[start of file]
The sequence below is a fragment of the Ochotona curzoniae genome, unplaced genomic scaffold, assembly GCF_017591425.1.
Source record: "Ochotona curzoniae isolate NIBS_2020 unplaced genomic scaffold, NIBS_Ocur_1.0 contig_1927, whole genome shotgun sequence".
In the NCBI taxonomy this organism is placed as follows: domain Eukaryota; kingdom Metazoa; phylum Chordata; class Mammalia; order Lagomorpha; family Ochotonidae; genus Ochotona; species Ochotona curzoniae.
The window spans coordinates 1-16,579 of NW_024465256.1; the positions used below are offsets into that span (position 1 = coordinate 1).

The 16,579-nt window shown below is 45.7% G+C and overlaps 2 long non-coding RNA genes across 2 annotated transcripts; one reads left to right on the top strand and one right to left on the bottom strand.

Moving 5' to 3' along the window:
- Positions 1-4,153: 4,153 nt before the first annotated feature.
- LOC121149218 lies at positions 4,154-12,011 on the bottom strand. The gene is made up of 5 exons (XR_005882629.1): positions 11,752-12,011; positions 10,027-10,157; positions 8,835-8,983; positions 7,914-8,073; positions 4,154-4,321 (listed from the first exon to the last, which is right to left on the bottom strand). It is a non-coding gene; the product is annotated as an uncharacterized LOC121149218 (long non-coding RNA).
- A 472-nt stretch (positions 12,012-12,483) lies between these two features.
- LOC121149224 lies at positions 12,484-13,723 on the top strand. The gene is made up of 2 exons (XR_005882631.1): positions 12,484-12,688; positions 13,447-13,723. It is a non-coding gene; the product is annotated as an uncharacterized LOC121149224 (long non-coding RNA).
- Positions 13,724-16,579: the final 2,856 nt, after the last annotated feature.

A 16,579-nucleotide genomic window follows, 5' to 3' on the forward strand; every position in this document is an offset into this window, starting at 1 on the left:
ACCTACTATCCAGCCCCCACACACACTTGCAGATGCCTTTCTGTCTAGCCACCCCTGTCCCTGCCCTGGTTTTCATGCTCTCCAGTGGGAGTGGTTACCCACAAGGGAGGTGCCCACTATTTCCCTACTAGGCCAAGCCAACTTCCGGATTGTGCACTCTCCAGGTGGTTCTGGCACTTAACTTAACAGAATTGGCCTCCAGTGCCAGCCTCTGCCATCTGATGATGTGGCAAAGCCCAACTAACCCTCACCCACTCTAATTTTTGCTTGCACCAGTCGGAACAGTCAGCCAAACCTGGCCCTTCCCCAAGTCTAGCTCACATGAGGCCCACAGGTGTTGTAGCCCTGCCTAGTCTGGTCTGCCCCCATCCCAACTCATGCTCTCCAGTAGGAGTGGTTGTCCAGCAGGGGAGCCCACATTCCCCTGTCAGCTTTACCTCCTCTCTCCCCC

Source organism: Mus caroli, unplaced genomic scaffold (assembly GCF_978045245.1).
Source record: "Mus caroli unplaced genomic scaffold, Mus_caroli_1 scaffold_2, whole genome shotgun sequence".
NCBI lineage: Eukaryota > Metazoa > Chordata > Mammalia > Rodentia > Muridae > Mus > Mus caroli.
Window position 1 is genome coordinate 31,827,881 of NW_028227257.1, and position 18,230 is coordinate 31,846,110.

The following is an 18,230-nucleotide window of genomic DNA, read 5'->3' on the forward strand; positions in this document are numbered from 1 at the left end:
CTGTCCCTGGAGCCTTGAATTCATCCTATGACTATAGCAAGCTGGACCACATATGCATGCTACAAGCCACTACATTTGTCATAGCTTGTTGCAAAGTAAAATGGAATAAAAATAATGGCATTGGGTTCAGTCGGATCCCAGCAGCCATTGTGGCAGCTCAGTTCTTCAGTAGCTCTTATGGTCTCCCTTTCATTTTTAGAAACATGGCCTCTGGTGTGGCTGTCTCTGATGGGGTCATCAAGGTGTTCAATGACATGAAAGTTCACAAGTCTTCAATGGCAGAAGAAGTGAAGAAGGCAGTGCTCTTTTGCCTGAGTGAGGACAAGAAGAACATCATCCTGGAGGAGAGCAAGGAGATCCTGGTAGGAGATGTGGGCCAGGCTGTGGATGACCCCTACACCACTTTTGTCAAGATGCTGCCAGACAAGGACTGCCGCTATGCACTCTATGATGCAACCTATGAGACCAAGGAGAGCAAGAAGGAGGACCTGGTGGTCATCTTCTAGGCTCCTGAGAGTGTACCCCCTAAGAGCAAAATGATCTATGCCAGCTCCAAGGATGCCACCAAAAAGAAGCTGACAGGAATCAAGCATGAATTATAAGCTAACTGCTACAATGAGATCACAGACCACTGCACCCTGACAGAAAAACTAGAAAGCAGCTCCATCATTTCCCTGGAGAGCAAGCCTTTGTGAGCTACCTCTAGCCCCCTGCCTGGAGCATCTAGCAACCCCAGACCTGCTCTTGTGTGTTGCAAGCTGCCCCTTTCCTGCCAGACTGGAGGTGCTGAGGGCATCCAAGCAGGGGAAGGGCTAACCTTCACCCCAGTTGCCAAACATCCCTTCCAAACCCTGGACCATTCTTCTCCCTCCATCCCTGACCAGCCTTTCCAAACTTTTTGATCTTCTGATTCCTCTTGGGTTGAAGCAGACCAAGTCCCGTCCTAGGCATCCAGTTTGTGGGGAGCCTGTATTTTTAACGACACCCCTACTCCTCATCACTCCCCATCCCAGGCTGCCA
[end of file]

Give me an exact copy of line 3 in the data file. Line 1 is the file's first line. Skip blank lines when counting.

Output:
In the NCBI taxonomy this organism is placed as follows: domain Eukaryota; kingdom Metazoa; phylum Chordata; class Mammalia; order Lagomorpha; family Ochotonidae; genus Ochotona; species Ochotona curzoniae.